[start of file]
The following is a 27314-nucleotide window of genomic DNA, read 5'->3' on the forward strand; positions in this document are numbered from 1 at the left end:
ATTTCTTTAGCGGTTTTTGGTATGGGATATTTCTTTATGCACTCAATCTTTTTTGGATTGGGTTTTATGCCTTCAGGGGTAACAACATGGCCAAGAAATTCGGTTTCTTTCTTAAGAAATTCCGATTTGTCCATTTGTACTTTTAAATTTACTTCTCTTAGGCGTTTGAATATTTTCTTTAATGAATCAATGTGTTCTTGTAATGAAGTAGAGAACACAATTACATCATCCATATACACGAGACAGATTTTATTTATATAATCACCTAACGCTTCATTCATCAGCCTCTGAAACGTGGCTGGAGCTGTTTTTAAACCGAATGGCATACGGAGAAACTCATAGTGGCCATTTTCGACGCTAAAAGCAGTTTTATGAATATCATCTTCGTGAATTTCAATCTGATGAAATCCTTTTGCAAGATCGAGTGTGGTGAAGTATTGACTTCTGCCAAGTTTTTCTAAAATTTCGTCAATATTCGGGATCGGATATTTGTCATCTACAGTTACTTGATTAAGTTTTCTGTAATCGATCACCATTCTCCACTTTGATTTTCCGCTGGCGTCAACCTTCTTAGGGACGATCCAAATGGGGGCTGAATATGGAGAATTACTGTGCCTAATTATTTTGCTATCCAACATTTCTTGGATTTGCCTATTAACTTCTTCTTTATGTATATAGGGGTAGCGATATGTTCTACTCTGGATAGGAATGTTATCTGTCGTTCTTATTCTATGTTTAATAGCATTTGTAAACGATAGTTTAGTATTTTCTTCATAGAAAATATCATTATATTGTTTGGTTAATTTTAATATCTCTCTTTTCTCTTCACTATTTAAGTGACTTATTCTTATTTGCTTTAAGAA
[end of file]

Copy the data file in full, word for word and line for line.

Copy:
The following is a 27314-nucleotide window of genomic DNA, read 5'->3' on the forward strand; positions in this document are numbered from 1 at the left end:
ATTTCTTTAGCGGTTTTTGGTATGGGATATTTCTTTATGCACTCAATCTTTTTTGGATTGGGTTTTATGCCTTCAGGGGTAACAACATGGCCAAGAAATTCGGTTTCTTTCTTAAGAAATTCCGATTTGTCCATTTGTACTTTTAAATTTACTTCTCTTAGGCGTTTGAATATTTTCTTTAATGAATCAATGTGTTCTTGTAATGAAGTAGAGAACACAATTACATCATCCATATACACGAGACAGATTTTATTTATATAATCACCTAACGCTTCATTCATCAGCCTCTGAAACGTGGCTGGAGCTGTTTTTAAACCGAATGGCATACGGAGAAACTCATAGTGGCCATTTTCGACGCTAAAAGCAGTTTTATGAATATCATCTTCGTGAATTTCAATCTGATGAAATCCTTTTGCAAGATCGAGTGTGGTGAAGTATTGACTTCTGCCAAGTTTTTCTAAAATTTCGTCAATATTCGGGATCGGATATTTGTCATCTACAGTTACTTGATTAAGTTTTCTGTAATCGATCACCATTCTCCACTTTGATTTTCCGCTGGCGTCAACCTTCTTAGGGACGATCCAAATGGGGGCTGAATATGGAGAATTACTGTGCCTAATTATTTTGCTATCCAACATTTCTTGGATTTGCCTATTAACTTCTTCTTTATGTATATAGGGGTAGCGATATGTTCTACTCTGGATAGGAATGTTATCTGTCGTTCTTATTCTATGTTTAATAGCATTTGTAAACGATAGTTTAGTATTTTCTTCATAGAAAATATCATTATATTGTTTGGTTAATTTTAATATCTCTCTTTTCTCTTCACTATTTAAGTGACTTATTCTTATTTGCTTTAAGAA